The top U.S. general in the Middle East is warning against removing troops from Afghanistan too soon or considering the Islamic State group in Iraq and Syria defeated after the president called for an end to the wars in the region.
Army Gen. Joseph Votel, head of U.S. Central Command, reiterated that any decision to leave Afghanistan must be based on the conditions on the ground rather than set timelines. While he’s been given no direct order to remove troops from Afghanistan, he said, the time is not right for a full withdrawal.
“The political conditions where we are in the reconciliation right now don’t merit that,” Votel said during a Thursday House Armed Services Committee.
Votel also said the fight against the Islamic State group, which troops have been battling across Iraq and Syria, is “far from over.” While the destruction of the ISIS caliphate in Syria was a “monumental military accomplishment,” he said the terror group is likely to make a resurgence.
“We should be clear that what we are seeing now is not the surrender of ISIS as an organization, but a calculated decision to preserve the safety of their families and preservation of their capabilities by … going to ground and remote areas and waiting for the right time to resurge,” Votel warned.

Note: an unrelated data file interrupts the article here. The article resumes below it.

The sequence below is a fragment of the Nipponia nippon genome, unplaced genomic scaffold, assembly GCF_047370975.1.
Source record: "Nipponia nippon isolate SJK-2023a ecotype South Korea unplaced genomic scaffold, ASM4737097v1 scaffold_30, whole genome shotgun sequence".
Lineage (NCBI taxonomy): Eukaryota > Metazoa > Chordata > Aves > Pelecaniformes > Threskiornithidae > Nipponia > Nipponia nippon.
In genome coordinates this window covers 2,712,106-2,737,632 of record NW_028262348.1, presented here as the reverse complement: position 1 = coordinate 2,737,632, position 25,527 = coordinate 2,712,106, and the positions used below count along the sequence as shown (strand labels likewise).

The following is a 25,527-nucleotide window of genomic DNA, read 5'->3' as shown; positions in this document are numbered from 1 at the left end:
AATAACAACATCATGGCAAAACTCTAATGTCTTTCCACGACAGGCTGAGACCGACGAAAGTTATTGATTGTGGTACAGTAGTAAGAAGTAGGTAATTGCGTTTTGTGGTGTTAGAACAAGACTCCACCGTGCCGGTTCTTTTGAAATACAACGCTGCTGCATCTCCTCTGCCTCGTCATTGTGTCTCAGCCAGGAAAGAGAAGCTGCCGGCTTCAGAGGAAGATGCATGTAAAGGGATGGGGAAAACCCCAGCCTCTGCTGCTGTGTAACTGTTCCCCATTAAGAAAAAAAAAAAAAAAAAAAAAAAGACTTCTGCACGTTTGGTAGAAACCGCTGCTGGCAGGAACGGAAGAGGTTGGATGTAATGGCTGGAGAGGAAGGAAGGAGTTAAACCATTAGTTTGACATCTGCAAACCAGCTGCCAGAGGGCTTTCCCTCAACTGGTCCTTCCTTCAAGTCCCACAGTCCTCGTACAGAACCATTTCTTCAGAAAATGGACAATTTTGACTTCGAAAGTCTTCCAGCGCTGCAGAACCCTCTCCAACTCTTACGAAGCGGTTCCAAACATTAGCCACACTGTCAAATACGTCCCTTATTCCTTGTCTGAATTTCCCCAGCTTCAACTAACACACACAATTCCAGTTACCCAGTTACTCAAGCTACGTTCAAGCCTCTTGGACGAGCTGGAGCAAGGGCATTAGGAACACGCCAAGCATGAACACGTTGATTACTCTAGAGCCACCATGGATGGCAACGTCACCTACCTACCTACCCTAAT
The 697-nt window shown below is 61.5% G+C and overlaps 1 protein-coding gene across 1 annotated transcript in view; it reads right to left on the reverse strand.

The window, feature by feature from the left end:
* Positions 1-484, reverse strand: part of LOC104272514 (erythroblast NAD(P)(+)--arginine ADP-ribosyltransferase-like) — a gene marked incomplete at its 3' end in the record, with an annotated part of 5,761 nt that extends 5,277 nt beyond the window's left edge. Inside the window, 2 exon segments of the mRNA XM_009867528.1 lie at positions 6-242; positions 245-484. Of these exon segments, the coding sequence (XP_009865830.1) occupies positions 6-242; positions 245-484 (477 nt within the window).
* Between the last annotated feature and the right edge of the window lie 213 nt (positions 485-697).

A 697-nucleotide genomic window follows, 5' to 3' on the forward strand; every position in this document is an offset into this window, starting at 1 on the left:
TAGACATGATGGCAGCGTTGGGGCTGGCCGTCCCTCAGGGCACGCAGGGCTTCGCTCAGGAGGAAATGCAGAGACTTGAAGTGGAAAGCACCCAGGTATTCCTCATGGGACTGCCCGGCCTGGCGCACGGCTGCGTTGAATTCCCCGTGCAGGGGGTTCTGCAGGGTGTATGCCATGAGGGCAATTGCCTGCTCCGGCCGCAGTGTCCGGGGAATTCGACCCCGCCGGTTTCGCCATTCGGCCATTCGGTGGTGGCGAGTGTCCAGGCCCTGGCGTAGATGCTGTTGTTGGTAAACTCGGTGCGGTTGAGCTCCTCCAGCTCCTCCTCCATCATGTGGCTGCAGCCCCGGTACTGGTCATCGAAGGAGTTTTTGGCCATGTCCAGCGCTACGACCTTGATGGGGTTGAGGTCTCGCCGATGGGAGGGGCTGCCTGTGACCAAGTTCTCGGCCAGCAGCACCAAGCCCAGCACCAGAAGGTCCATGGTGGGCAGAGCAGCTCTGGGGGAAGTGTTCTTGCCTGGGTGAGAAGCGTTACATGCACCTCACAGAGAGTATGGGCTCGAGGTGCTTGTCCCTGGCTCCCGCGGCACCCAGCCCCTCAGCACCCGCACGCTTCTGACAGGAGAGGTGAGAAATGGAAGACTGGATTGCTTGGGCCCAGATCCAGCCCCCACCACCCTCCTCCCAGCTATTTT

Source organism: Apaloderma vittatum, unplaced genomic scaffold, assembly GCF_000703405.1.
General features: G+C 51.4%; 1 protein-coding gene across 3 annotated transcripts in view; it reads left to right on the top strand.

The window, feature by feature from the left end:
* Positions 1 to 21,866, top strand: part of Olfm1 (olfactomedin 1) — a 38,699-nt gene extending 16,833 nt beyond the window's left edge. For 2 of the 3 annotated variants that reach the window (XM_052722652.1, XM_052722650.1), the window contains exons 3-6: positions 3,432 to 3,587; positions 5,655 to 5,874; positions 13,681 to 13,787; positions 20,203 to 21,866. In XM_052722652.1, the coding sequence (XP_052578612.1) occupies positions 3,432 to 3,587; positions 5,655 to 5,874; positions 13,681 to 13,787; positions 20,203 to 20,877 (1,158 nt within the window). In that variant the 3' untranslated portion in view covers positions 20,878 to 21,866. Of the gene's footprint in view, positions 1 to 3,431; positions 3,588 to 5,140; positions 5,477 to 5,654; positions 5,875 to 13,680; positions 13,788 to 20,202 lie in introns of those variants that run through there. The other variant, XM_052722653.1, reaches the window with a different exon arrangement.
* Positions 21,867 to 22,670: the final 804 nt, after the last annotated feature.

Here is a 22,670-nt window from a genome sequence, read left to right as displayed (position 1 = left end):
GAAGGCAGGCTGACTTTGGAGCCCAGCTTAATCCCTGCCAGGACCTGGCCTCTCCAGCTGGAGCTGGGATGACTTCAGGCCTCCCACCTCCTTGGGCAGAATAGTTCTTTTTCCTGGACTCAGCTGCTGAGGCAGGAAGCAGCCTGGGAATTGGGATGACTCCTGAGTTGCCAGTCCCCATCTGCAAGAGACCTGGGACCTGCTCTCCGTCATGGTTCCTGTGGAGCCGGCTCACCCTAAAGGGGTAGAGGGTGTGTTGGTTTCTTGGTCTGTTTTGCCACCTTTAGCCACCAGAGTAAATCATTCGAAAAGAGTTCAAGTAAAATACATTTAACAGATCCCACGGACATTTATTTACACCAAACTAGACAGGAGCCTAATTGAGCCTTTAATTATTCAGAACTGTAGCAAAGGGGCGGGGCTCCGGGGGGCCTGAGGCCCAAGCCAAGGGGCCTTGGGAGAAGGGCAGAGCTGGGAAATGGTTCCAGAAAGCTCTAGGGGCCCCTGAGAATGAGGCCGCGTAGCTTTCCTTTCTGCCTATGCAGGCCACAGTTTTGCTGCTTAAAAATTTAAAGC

President Donald Trump has been eager to bring troops home from the Middle East. On Feb. 1, he tweeted that after 18 long years of war there, he wanted to see the conflicts end.
“I inherited a total mess in Syria and Afghanistan, the ‘Endless Wars’ of unlimited spending and death,” he said. “… It is now time to start coming home and, after many years, spending our money wisely. Certain people must get smart!”
Trump also told troops in Alaska last week that U.S. and coalition forces took over 100 percent of the ISIS caliphate.
“That means the area of the land,” the commander in chief said. “We just have 100 percent.”
But Votel described a tough fight ahead to defeat the terror group. Once ISIS resurges, it will very much resemble an insurgency, he said. That’s similar to what troops have spent nearly two decades trying to defeat in Iraq and Afghanistan.
“What we will see is we will see low-level attacks — we will see assassinations, we’ll see [improvised-explosive-device] attacks, we’ll see ambush-type things as they begin to emerge from this,” he said. “… What our focus has to be is working with our partners on the ground as we’re doing fairly effectively in Iraq right now.”
Votel stressed the importance of advise-and-assist missions with partners such as Iraq, along with strong intelligence capabilities, to win that battle.
In Afghanistan, winning will mean seeing a negotiated settlement between the government of Afghanistan and the Taliban and safeguarding U.S. interests, he said. The Middle East can’t be used as a safe haven to attack the homeland again, he said.
“That would have to be satisfied as part of any overall agreement here,” he said.
While Votel said peace negotiations in Afghanistan have recently moved further ahead than at any point in the last 18 years, they haven’t reached a point yet for him to advise withdrawing U.S. forces.
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